Kansas Natural Resource Coalition v. Department of Interior

Bad rulemaking threatens good conservation

A buffalo rancher by trade, Ken Klemm also uses his 4,000-acre ranch in Kansas for conservation efforts. In fact, Klemm works with the Kansas Natural Resource Coalition (KNRC) to implement a conservation plan for the lesser prairie chicken. The U.S. Fish and Wildlife Service considers such local collaboration for determining endangered listings under its 2003 rule called the Policy for Evaluating Conservation Efforts When Making Listing Decisions (PECE Rule). Unfortunately, the rule is not lawfully in effect because the Service never submitted the PECE Rule to Congress as required by the Congressional Review Act (CRA). On behalf of KNRC, PLF has filed a lawsuit demanding that the Service submit its rule to Congress so it can legally take effect and allow good conservation work to continue.

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Property Rights

Tugaw Ranches, LLC. v. U.S. Department of Interior

Illegal rulemaking threatens livelihoods

Like many western U.S. ranching families, the Picketts have worked on the same land in Idaho for many generations and have a thriving business selling naturally raised beef. And like many ranchers, their business depends on grazing permissions on federal land. But their livelihoods are threatened by rules that set aside over 65-million acres of federal land as a habitat for the sage-grouse — an animal that’s neither threatened nor endangered. In fact, sage-grouse management rules eliminate more than 31,000 jobs.

On behalf of the Picketts, Pacific Legal Foundation is challenging illegal rulemaking by government bureaucrats. Agencies implemented the sage-grouse plans without first submitting them to Congress as required under the Congressional Review Act (CRA). PLF argues the rule is unenforceable until the agencies comply with the CRA, and that it should be properly sent to Congress for consideration and, hopefully, eventual disapproval.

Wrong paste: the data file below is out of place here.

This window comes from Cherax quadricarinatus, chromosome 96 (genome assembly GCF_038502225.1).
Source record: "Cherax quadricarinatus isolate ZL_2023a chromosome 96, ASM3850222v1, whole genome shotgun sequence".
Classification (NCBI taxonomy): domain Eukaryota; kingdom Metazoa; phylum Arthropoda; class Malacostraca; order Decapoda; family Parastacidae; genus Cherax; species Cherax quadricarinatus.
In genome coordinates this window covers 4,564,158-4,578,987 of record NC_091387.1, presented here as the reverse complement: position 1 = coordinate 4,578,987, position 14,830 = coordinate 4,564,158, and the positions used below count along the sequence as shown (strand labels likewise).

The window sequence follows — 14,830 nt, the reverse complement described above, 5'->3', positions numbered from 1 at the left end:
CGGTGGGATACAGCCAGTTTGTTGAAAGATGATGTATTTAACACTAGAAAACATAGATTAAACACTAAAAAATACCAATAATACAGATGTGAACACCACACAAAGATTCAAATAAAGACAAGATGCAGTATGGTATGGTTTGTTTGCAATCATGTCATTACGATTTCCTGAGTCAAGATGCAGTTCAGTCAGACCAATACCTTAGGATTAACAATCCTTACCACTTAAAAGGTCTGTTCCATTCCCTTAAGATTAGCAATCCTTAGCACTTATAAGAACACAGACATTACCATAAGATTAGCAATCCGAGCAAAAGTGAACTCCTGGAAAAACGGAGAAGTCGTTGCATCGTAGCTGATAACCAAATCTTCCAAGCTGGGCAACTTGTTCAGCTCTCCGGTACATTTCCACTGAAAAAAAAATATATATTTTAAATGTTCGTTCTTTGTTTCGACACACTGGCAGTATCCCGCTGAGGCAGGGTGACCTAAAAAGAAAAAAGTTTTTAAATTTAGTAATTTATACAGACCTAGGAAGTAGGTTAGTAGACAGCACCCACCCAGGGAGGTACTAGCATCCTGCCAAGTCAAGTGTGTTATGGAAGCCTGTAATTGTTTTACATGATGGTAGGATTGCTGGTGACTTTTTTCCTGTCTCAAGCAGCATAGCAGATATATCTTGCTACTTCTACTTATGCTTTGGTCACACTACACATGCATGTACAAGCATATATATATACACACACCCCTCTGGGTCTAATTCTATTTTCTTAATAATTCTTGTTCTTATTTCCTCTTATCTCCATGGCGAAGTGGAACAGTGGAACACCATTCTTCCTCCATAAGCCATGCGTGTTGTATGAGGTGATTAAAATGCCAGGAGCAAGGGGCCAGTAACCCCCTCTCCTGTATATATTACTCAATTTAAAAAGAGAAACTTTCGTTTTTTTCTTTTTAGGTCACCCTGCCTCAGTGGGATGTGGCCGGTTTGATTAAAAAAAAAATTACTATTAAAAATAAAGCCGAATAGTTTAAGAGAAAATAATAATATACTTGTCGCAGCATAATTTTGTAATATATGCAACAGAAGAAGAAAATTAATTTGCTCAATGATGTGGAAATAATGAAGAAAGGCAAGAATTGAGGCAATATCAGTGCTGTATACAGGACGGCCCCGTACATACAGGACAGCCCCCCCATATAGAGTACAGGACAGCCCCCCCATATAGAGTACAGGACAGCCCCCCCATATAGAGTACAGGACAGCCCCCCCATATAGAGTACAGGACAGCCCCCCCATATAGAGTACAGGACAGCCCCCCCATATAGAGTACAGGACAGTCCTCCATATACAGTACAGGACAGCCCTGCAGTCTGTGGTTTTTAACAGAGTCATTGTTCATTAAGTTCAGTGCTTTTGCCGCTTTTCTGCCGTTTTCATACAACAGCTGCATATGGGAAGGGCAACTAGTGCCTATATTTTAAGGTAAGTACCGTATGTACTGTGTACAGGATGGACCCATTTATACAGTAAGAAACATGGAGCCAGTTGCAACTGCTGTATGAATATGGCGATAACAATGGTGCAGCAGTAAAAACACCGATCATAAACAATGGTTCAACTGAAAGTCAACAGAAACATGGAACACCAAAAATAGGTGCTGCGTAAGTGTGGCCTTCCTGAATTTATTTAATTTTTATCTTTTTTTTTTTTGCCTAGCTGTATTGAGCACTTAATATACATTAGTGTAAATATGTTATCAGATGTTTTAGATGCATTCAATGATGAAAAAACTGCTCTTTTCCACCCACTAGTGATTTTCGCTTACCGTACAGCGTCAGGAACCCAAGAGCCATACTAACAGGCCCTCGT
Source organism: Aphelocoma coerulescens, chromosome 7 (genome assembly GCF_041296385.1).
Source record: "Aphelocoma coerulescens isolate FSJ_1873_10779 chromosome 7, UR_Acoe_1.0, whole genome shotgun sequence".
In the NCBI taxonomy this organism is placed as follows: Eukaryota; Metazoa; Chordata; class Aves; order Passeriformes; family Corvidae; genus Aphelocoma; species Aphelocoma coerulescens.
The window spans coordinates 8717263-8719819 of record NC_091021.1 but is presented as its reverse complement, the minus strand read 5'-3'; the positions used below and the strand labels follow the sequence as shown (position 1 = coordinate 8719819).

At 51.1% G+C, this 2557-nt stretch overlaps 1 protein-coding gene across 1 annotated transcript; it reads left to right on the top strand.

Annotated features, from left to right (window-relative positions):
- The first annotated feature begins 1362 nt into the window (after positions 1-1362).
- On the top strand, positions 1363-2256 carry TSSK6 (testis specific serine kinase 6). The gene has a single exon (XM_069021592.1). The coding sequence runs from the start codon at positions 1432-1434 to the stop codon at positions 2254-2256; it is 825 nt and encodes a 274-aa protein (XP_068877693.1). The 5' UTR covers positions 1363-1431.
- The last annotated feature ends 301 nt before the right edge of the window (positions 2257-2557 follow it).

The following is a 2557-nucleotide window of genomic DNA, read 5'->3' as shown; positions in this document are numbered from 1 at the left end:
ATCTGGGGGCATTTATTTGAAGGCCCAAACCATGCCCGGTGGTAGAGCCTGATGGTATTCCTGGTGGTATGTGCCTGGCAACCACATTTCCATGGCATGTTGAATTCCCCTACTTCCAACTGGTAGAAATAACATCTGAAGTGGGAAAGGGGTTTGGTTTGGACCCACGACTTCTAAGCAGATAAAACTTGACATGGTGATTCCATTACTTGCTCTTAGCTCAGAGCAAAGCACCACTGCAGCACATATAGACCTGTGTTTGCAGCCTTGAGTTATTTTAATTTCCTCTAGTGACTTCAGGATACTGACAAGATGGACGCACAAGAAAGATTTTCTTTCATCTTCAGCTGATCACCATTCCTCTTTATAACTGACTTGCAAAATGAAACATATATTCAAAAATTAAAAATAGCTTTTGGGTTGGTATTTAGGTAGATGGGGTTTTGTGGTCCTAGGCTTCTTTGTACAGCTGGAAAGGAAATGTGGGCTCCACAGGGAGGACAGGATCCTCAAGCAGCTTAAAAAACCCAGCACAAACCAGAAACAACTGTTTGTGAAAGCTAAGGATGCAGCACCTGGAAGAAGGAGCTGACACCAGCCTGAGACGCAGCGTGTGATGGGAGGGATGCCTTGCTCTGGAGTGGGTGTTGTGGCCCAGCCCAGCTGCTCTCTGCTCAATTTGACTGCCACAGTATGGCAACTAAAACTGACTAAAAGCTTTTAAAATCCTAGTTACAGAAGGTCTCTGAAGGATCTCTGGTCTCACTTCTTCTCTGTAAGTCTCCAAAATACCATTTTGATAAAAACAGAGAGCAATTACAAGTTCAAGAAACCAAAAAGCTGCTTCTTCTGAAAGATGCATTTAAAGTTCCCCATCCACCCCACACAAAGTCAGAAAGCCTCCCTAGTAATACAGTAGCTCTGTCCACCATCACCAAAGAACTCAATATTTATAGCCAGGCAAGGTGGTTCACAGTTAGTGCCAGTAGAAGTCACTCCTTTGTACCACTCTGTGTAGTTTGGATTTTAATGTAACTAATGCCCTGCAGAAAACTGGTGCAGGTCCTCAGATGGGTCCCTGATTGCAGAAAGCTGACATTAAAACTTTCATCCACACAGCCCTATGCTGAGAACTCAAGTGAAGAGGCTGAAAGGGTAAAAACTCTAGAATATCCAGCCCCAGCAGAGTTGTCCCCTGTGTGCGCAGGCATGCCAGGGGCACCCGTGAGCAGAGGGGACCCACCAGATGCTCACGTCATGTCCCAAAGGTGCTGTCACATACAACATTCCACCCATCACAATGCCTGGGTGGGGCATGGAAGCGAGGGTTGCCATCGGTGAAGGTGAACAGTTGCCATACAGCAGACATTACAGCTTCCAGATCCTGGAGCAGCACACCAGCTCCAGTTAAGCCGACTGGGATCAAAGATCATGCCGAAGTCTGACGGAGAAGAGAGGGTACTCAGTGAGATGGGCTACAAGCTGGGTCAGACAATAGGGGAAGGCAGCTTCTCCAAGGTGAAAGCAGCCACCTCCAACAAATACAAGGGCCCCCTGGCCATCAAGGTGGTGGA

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By Caleb R. Trotter

PLF asks 8th Circuit to stop Minnesota from discriminating against boy dancers

Last month, we asked a federal judge in Minnesota to preliminarily enjoin the Minnesota State High School League from prohibiting two high school boys from trying out for their high … ›

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By Caleb R. Trotter

PLF client Freddie Linden wins state dance championship

On behalf of South Dakota high school student and dance phenom Freddie Linden, in April we sued the South Dakota High School Activities Association to put an end to the … ›

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By Caleb R. Trotter

Preliminary injunction sought in Minnesota dance case

Dmitri Moua and Zachary Greenwald are Minnesota high school juniors who love to dance. But due to a state-sanctioned rule in Minnesota, boys are prohibited from trying out for high school … ›

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Op-Ed

Bill to protect work licenses of student loan debtors is welcome development

Originally published by The Hill June 22, 2018. Americans owe nearly $1.5 trillion in student loans, with the average borrower owing around $30,000. Unfortunately, because of a number of factors, about 5 million Americans are … ›

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By Caleb R. Trotter

South Dakota dancing case on hold

We recently noted that in response to our lawsuit on behalf of Freddie Linden, the South Dakota High School Activities Association suspended its rule prohibiting boys from participating in high … ›

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By Caleb R. Trotter

Braiding hair is not a crime

Earlier this year, I noted that the Eighth Circuit Court of Appeals endorsed extreme deference to the government when it rejected a challenge by hair braiders in Missouri to the … ›